The thesis of this book is that our newspapers do not represent public interests, but private interests; they do not represent humanity, but property; they value a man, not because he is great, or good, or wise, or useful, but because he is wealthy, or of service to vested wealth.

I’ve emailed the complete text to and am also publishing as much of it as Slate’s content management system can handle without choking (thirty chapters—the full book is available online here) right here in this very blog post. Best of luck to the new owners of L.A. Weekly as they endeavor to bring culture, at long last, to the nation’s second-largest city!


A Study of American Journalism

By Upton Sinclair


The social body to which we belong is at this moment passing through one of the greatest crises of its history, a colossal process which may best be likened to a birth. We have each of us a share in this process, we are to a greater or less extent responsible for its course. To make our judgments, we must have reports from other parts of the social body; we must know what our fellow-men, in all classes of society, in all parts of the world, are suffering, planning, doing. There arise emergencies which require swift decisions, under penalty of frightful waste and suffering. What if the nerves upon which we depend for knowledge of this social body should give us false reports of its condition?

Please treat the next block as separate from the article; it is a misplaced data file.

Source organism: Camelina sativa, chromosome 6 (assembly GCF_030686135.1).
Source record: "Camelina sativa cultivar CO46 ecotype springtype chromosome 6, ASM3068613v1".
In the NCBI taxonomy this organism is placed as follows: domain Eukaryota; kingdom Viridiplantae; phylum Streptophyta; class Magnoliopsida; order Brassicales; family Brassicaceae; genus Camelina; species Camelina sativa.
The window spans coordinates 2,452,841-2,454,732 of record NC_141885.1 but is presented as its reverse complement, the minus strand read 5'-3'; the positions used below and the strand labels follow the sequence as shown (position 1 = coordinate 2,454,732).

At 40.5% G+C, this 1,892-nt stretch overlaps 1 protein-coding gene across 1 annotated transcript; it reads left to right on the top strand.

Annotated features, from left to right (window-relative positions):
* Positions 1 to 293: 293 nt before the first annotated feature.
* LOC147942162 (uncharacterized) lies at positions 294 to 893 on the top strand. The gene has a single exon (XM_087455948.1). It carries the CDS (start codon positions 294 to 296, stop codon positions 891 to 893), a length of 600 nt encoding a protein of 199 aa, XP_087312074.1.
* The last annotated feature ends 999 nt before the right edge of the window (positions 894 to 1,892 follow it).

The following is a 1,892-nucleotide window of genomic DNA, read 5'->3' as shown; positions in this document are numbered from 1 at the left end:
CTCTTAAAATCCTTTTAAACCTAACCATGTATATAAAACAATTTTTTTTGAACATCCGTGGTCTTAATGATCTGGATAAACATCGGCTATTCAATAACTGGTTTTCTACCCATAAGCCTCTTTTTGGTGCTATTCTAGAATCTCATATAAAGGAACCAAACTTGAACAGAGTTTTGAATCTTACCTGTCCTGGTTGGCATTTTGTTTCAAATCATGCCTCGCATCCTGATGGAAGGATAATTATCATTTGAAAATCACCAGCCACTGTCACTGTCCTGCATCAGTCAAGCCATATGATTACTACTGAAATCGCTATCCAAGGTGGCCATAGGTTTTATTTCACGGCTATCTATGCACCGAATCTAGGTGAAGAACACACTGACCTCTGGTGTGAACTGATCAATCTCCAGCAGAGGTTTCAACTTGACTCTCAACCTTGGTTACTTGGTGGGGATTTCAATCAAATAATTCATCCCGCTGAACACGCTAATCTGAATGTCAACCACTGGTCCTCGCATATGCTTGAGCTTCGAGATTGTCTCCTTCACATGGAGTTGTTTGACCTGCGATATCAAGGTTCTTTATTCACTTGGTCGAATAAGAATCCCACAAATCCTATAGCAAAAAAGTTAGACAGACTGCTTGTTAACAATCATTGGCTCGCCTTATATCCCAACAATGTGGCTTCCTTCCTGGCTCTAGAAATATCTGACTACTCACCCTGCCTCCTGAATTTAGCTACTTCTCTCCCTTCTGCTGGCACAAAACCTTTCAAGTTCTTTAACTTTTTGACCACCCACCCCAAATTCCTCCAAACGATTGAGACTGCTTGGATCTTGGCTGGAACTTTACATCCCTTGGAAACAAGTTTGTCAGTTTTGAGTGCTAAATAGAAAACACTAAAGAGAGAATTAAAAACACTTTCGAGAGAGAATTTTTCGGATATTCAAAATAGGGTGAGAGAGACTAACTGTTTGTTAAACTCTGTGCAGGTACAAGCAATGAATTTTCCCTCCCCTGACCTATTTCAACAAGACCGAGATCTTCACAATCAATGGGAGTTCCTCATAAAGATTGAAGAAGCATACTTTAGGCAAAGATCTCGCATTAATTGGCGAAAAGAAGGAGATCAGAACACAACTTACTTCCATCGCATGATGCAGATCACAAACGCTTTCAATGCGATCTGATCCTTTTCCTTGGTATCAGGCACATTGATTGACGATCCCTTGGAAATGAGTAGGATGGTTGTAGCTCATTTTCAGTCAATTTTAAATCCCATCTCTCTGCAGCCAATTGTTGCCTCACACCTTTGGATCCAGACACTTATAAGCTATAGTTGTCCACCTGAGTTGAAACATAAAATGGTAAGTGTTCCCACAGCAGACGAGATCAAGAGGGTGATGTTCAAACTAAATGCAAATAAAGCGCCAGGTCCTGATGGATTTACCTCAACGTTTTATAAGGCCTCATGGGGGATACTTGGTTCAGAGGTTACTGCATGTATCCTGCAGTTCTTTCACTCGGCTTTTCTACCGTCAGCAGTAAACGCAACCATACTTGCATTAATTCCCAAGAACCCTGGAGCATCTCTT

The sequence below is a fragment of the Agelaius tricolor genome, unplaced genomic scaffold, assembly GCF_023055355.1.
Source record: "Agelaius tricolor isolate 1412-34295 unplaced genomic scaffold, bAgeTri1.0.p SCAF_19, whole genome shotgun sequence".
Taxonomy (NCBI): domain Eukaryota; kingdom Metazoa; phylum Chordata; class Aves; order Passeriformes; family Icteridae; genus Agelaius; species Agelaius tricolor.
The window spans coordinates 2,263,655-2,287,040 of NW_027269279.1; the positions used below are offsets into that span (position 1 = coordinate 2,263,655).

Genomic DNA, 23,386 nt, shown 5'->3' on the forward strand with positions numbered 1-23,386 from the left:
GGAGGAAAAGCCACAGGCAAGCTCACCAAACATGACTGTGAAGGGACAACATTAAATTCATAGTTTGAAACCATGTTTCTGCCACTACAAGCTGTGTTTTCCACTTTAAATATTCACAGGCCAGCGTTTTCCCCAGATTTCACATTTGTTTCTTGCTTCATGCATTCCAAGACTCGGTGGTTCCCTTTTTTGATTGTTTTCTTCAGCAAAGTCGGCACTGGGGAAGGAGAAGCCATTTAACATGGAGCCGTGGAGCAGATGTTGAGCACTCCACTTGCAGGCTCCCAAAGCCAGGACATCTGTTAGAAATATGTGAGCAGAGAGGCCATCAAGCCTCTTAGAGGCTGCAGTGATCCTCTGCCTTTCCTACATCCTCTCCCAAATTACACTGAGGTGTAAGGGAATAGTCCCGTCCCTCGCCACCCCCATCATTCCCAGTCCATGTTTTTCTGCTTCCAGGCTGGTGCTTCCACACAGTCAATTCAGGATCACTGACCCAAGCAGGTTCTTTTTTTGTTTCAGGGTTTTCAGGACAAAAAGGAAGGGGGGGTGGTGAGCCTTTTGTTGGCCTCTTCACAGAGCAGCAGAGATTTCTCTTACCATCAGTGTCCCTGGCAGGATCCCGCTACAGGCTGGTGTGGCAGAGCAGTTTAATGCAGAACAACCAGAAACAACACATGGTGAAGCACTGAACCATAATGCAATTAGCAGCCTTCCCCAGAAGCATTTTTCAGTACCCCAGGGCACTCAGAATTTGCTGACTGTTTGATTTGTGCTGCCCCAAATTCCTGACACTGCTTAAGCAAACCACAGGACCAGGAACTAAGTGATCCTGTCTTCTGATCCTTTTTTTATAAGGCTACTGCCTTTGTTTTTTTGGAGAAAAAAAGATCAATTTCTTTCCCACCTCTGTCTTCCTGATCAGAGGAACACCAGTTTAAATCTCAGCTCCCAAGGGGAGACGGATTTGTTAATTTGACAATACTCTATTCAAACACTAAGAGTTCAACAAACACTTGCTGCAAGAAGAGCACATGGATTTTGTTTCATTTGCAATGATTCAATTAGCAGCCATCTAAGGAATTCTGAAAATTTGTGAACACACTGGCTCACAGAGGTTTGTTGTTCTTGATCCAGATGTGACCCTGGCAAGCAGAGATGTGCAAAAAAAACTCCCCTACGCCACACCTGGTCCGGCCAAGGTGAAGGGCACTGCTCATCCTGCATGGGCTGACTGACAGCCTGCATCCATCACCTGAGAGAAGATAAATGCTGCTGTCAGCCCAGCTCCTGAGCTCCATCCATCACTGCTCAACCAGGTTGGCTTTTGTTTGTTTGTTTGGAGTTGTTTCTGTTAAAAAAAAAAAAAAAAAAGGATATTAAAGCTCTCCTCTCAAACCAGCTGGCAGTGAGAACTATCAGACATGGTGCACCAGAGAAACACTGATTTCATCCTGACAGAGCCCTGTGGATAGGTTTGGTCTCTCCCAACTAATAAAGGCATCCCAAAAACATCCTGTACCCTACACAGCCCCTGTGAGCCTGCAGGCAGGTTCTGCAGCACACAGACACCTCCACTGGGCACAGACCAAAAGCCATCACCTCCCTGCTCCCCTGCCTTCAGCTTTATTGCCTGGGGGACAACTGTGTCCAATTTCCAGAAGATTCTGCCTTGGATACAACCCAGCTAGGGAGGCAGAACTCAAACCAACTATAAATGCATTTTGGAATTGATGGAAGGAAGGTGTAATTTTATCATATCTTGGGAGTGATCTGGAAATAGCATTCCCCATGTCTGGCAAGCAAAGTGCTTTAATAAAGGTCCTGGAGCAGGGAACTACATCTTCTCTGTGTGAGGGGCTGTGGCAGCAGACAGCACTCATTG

The first half of this book tells a personal story: the story of one man’s experiences with American Journalism. This personal feature is not pleasant, but it is unavoidable. If I were taking the witness-chair in a court of justice, the jury would not ask for my general sentiments and philosophic opinions; they would not ask what other people had told me, or what was common report; the thing they would wish to know—the only thing they would be allowed to know—is what I had personally seen and experienced. So now, taking the witness-stand in the case of the American public versus Journalism, I tell what I have personally seen and experienced. I take the oath of a witness: the truth, the whole truth, and nothing but the truth, so help me God. After this pledge, earnestly given and earnestly meant, the reader must either believe me, or he must exclude me from the company of civilized men.

My motive in writing this book is not to defend myself. We live in a time of such concentrated agony and peril that a man who would waste ink and paper on a defense of his own personality would be contemptible. What I tell you is: “Look! Here is American Journalism! Here is what it did to one man, systematically, persistently, deliberately, for a period of twenty years. Here are names, places, dates—such a mass of material as you cannot doubt, you cannot evade. Here is the whole thing, inside and out. Here are your sacred names, the very highest of your gods. When you have read this story, you will know our Journalism; you will know the body and soul of it, you will know it in such a way that you will not have to be told what it is doing to the movement for industrial freedom and self-government all over the world.”